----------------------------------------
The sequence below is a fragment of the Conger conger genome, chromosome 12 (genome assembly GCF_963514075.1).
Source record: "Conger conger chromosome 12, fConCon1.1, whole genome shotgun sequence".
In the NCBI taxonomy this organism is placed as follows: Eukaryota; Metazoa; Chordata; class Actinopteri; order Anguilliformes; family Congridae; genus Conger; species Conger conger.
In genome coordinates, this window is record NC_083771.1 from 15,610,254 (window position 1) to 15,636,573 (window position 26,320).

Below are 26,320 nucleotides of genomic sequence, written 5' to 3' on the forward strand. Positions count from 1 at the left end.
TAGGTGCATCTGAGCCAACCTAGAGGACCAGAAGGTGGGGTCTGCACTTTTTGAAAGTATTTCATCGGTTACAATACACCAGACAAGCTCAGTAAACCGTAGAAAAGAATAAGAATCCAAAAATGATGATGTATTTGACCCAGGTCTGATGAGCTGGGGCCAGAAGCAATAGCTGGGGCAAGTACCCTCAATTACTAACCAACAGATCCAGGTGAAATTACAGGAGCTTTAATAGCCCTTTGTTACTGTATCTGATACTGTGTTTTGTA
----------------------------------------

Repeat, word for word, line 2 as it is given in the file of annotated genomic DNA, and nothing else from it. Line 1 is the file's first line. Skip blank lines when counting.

Source record: "Conger conger chromosome 12, fConCon1.1, whole genome shotgun sequence".